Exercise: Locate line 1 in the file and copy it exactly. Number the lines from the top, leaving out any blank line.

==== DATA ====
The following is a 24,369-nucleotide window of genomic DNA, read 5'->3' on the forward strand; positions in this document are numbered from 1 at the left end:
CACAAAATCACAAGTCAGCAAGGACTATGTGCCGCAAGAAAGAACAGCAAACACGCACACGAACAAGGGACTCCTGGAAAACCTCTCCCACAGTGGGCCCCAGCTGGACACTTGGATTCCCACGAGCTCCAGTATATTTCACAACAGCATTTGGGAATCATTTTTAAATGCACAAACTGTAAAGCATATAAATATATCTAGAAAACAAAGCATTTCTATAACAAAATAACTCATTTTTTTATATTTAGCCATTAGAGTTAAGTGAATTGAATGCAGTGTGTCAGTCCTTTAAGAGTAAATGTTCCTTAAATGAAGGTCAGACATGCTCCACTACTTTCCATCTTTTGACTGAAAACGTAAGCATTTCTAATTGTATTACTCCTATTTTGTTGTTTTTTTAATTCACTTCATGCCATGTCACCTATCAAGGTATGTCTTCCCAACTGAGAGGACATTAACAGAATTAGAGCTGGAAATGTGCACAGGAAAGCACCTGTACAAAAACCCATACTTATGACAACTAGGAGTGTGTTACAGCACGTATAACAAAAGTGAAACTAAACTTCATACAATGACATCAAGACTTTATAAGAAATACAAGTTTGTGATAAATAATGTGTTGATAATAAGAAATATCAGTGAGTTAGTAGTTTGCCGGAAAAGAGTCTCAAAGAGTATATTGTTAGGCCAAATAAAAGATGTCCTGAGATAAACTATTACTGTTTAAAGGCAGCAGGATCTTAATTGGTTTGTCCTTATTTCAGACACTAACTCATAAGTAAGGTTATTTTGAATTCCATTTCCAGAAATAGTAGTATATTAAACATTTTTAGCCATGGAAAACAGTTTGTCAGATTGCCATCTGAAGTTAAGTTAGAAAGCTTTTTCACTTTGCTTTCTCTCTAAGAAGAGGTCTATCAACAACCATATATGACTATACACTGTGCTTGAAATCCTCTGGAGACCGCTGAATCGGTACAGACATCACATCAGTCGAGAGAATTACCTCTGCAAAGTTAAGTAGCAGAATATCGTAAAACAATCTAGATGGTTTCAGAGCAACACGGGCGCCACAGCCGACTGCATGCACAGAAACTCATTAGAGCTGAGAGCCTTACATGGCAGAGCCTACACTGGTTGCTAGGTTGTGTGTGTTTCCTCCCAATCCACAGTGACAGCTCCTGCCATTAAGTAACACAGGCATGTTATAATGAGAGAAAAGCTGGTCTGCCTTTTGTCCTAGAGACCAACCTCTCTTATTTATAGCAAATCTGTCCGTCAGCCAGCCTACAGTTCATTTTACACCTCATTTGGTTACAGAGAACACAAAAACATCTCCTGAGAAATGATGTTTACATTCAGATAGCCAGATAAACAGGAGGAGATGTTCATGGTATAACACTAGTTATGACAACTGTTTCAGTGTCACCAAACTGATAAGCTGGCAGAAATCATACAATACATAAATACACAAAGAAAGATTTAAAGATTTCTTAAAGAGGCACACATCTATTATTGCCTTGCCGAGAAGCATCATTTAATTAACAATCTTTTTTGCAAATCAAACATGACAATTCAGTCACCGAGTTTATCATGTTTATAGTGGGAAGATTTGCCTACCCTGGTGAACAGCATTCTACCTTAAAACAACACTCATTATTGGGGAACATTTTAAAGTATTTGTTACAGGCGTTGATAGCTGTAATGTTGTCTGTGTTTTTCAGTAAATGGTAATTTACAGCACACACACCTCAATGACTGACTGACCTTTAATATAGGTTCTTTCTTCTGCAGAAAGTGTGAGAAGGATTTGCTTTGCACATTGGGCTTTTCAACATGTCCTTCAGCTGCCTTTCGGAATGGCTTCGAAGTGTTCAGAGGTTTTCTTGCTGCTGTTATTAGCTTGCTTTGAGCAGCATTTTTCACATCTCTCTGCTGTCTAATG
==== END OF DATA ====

The following is a 24,369-nucleotide window of genomic DNA, read 5'->3' on the forward strand; positions in this document are numbered from 1 at the left end: